Charlotte McLean, Jada Whyman, Mackenzie Hawkesby, Charlie Rule, Rachel Lowe, and Princess Ibini will all be key in getting Sydney back to the top once again, while the injection of several Young Matildas will give the Sky Blues plenty of fresh, exciting talent to bring onto the park.

Coach: Ante Juric

Juric was visibly and understandably upset after the grand final. There was a sense that he couldn't believe that all his and his team's hard work would once again have only one trophy to show for it. There was talk that the coach could be on his way out but his love for the team made him stick around. It could be unfinished business that has seen Juric stick around as he works to get the championship trophy.

What success looks like

A grand final win. You'd be hard pressed to find a more dominant team over the span of two seasons that has somehow managed to walk away without two championship trophies in addition to their two premierships. Football is a funny game but Juric and his Sky Blues might be laughing with incredulity.

One to watch: Abbey Lemon

Another player who dazzled at the Women's Under-20 World Cup in Costa Rica, Lemon joins the Sky Blues from Spain. She's technical and fearless, which seemingly makes her the perfect addition to a Sydney strike force that contains players with those same core characteristics.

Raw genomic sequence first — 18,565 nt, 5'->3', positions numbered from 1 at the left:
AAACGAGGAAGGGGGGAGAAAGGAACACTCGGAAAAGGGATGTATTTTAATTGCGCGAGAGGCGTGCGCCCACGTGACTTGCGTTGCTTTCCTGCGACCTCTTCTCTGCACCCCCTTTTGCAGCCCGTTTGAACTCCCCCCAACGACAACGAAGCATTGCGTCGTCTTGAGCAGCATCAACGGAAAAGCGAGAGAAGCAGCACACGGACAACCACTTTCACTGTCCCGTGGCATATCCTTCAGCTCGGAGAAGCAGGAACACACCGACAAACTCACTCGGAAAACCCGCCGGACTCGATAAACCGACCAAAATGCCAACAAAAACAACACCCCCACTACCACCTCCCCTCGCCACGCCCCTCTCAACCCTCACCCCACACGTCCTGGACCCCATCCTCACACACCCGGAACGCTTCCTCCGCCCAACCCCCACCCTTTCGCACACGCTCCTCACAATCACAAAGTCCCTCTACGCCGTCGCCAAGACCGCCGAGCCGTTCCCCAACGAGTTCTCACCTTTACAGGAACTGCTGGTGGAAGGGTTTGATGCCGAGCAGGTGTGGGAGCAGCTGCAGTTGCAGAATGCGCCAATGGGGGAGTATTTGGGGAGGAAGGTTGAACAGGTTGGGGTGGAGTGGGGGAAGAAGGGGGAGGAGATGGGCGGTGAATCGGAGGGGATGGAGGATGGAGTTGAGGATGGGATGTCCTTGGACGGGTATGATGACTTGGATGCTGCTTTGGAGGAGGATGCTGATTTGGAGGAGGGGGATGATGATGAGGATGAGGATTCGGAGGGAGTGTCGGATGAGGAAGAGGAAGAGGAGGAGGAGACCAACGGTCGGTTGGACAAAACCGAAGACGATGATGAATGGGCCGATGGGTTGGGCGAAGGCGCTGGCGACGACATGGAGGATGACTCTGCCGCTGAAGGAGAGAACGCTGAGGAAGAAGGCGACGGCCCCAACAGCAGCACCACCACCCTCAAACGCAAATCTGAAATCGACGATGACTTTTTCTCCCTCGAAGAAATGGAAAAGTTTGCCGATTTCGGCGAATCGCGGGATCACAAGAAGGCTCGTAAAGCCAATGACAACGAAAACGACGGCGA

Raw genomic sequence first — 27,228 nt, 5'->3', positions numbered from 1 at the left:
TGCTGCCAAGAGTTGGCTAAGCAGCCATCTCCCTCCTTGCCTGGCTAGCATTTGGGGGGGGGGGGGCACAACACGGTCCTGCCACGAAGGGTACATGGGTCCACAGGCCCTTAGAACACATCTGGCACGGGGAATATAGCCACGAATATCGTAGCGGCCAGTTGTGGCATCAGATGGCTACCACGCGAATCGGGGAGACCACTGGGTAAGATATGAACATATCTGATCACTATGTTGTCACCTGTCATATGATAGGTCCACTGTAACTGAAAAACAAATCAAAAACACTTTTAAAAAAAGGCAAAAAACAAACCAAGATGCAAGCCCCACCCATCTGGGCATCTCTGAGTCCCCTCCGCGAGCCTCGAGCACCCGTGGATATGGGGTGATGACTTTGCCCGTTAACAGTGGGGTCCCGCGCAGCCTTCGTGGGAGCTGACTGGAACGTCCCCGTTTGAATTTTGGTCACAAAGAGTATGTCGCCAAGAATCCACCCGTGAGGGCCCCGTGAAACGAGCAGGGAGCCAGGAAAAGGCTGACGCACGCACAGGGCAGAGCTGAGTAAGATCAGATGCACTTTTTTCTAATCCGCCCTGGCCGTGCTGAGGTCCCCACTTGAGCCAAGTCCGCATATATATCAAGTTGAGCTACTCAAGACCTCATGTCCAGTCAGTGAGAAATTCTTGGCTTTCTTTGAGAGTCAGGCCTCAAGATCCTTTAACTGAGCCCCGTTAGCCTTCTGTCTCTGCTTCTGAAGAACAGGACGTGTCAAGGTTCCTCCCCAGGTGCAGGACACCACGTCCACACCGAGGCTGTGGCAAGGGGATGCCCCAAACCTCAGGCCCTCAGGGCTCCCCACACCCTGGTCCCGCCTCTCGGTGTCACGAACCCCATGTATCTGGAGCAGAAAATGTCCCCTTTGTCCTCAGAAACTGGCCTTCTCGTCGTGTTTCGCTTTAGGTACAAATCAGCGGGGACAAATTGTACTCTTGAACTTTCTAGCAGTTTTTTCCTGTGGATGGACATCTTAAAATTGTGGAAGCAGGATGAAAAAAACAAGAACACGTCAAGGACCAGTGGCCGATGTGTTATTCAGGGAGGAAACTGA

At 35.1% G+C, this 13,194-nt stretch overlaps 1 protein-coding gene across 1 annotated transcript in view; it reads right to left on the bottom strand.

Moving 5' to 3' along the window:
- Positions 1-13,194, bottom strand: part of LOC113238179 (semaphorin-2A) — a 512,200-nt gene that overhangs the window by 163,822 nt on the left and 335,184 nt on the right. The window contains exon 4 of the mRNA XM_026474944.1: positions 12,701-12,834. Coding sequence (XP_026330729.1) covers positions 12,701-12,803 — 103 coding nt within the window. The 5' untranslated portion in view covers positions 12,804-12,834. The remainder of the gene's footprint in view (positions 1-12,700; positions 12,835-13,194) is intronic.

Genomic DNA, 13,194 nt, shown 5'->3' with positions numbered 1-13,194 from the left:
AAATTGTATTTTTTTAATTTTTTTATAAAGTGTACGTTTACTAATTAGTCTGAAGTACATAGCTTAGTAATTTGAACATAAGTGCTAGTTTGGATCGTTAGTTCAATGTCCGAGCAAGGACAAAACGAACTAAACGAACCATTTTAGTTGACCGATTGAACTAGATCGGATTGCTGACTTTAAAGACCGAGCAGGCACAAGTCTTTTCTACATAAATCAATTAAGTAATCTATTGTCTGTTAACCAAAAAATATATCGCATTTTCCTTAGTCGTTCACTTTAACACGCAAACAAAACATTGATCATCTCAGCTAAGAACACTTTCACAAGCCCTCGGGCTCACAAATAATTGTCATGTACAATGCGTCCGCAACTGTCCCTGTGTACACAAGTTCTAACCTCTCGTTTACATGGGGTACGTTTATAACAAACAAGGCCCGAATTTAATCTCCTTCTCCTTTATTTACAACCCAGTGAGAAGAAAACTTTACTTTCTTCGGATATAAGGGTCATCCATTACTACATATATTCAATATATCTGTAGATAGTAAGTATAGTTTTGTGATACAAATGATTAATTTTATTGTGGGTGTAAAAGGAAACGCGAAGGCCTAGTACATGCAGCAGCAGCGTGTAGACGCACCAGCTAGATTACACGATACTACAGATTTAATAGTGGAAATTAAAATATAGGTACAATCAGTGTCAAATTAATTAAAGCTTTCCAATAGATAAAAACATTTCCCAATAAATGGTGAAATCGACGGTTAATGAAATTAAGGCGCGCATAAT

Wellington Phoenix

The great storyline from last season was that of the plucky young Wellington Phoenix. The team was thrown together and immediately had to overcome obstacles, setting up base in Wollongong rather than Wellington. Despite the trials and tribulations that come with a young inexperienced squad being far from home, thrown into the deep end of the highest level of women's football across the two countries, the Nix were able to grow into the season.

They acquitted themselves beautifully, playing fun football, and very obviously improving as the season went on. They almost avoided the wooden spoon, stuck to the bottom of the table only on goal difference, but managed two wins and earned plenty of fans in the process. The plucky young underdogs story won't fly this season but that makes this Wellington team fun in a whole new way.

Coach: Natalie Lawrence

Taking over from Gemma Lewis who led the Nix in their inaugural season, Lawrence has been elevated from the assistant coach position. You'd imagine having worked closely with Lewis and with the football Wellington were dishing up all things considered there won't be too many changes.